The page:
Two main ideas comprise the basis for this piece: Per Nørgård´s "infinity row" and Balinese kotekan. I have borrowed the ideas, weaved them together, and let them influence nearly every aspect of the composition. They are present both in the details of the music and in its formal structure. The result is something which neither resembles Nørgård nor Bali, but that was never the intention.

The "infinity row", in its simplest form, is an alternating between opposites (call them "high" and "low") in an endless series which begins with "high-low-low-high". The row´s most fascinating characteristic is self-similarity at different time scales: The basic row is namely identical with the rows which are formed by every other element in it, every fourth, every eighth, etc., ad infinitum.

Balinese music is also characterized by an accordance between cycles at various time scales, and it is typical to have periodic meeting points, where all the various levels coincide, (often marked by the stroke of a large gong). Kotekan is a Balinese term for melodic ornamentation composed of two interlocking musical parts. This technique is used, among other things, to create tension in anticipation of the coinciding of levels in the music.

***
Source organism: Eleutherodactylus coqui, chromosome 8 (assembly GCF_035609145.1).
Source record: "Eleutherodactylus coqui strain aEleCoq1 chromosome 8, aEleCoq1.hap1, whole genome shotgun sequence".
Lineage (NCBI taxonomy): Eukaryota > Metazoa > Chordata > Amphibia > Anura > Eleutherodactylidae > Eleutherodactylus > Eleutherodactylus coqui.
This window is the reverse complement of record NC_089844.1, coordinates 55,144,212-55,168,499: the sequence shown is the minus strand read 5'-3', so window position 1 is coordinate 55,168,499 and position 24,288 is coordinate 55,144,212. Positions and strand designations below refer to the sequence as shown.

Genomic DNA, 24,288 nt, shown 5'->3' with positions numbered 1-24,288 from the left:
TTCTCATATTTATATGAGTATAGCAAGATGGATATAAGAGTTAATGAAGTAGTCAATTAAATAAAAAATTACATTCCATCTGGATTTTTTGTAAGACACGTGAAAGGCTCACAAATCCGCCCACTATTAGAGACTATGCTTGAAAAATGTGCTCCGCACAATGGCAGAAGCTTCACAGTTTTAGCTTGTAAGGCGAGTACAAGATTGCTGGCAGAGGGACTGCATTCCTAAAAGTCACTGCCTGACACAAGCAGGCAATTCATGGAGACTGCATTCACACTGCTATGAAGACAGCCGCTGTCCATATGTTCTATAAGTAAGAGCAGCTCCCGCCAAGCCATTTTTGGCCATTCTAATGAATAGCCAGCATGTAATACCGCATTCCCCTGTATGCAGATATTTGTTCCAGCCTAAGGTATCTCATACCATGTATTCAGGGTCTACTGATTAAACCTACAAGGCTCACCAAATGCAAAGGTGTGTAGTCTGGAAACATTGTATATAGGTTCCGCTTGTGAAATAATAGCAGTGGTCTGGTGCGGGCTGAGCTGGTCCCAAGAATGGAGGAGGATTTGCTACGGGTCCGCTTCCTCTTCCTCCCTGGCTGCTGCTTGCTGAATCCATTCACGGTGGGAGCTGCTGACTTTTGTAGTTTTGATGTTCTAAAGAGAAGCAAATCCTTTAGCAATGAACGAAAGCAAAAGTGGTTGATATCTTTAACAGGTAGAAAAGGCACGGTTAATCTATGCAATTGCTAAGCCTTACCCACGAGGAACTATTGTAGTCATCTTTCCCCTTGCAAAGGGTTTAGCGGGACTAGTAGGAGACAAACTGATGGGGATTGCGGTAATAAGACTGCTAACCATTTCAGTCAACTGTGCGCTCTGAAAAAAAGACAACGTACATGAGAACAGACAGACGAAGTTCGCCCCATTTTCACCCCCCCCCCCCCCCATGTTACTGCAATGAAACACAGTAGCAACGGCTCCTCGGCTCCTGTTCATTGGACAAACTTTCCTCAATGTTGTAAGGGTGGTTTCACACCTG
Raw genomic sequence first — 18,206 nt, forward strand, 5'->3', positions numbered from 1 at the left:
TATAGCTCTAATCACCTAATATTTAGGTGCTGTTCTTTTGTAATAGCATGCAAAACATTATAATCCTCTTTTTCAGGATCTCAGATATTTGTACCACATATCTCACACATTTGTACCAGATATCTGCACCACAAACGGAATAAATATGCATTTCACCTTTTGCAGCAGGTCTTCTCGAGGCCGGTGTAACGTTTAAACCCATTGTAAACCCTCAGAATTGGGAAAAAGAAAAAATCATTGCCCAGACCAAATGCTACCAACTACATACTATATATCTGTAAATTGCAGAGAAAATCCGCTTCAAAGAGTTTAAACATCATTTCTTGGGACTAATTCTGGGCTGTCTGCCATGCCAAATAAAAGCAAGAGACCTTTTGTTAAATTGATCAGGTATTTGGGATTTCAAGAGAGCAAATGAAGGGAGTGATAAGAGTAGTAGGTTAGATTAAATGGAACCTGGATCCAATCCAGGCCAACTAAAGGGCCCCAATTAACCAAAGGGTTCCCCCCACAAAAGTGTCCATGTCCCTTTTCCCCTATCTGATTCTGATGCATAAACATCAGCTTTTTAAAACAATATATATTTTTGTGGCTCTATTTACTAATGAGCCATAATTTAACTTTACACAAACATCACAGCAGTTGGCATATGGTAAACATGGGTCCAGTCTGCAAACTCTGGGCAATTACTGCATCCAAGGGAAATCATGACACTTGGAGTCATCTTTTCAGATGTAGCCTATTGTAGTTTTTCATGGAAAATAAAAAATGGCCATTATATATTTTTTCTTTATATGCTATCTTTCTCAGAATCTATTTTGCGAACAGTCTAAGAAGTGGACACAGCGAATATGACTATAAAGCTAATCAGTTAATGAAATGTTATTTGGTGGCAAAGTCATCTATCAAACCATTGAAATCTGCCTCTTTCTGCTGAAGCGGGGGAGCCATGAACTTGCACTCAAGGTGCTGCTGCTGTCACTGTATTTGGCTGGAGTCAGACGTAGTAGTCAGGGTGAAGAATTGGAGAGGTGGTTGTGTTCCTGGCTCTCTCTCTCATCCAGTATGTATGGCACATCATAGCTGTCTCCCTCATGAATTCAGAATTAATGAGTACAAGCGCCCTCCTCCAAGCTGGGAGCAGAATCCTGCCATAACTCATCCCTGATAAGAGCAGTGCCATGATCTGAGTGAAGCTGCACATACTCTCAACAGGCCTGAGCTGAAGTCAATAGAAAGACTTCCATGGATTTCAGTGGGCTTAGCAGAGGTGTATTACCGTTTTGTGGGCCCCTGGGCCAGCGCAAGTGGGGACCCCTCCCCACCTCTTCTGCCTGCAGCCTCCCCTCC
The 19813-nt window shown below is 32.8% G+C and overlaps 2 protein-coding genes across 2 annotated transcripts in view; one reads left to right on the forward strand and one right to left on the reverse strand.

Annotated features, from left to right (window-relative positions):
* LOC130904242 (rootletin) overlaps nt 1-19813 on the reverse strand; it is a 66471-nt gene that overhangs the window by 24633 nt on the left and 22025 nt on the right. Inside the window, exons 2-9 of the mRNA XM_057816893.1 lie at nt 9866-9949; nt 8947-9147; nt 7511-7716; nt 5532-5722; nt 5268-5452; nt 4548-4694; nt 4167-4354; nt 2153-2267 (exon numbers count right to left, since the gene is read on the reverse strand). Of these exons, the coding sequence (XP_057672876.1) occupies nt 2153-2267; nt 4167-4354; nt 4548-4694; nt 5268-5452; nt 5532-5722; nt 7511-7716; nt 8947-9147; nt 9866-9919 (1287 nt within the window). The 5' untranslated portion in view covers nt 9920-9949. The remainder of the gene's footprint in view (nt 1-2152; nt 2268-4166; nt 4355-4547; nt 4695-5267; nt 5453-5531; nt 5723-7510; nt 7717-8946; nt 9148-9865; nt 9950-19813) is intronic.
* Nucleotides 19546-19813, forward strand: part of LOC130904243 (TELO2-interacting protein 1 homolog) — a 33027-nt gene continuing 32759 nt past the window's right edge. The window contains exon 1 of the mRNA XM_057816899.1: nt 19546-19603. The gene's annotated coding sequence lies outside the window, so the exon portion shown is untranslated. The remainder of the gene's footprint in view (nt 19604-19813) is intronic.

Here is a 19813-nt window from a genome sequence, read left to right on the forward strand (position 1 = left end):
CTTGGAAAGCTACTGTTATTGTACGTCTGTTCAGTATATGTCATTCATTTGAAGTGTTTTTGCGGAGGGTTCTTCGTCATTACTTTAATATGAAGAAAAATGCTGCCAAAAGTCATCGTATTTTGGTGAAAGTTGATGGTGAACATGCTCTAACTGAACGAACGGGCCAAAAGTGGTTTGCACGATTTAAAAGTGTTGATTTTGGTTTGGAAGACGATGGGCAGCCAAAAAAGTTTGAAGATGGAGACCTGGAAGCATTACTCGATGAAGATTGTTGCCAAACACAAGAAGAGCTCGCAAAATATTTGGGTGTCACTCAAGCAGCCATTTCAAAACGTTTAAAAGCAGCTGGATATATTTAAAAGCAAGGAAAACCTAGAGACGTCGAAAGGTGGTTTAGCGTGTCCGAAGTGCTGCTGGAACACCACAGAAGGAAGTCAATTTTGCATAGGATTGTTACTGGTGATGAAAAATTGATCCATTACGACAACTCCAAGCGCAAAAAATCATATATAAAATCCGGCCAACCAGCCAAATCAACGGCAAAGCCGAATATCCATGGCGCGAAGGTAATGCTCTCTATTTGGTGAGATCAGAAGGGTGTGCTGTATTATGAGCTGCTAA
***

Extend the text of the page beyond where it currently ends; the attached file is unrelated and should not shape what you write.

In Sax Cycles, these ideas influence minute details (as, for example, the relationship between high and low notes in a melodic sequence), as well as the organization of larger sections which comprise the overall form of the piece.

Sax Cycles was commissioned by Rolf-Erik Nystrøm and Torben Snekkestad, who premiered it at the Ilios Festival of Contemporary Music in Harstad, Norway on the 31st of January, 2004. Thoughts about their unique qualities as musicians hovered constantly in the back of my mind while I worked, and greatly influenced the result. Among the many opposites which alternate through this music is stringency and freedom. Rolf-Erik and Torben feel at home in both. I have given them challenges both with respect to rhythmical precision and technical execution on the one hand, and interpretation of more open notation and instances of improvisation on the other.

Rob Waring